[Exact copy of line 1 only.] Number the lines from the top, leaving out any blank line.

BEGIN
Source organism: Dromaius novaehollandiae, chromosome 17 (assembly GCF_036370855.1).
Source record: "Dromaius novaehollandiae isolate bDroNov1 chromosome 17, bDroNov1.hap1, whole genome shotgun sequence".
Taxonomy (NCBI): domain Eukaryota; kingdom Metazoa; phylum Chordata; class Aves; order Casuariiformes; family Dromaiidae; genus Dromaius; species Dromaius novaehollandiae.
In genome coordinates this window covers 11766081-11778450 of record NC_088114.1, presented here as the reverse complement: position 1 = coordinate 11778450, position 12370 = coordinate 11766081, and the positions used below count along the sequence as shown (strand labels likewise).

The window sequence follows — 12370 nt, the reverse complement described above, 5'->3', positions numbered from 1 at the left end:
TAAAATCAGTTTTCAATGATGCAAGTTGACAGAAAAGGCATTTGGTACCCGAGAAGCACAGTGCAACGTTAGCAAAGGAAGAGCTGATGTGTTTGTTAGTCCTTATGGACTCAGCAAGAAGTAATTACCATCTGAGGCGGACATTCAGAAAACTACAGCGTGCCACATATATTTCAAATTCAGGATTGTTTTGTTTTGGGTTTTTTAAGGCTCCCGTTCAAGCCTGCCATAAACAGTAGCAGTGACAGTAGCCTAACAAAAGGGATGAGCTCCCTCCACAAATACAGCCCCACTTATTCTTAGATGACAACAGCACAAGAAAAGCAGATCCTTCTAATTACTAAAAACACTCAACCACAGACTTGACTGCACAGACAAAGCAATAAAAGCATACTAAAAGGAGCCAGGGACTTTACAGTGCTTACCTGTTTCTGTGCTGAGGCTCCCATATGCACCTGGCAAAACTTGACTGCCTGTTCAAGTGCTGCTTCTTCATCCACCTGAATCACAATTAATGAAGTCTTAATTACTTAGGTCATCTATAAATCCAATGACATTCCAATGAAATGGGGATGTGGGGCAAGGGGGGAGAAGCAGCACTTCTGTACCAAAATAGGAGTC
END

Source organism: Dromaius novaehollandiae, chromosome 17 (assembly GCF_036370855.1).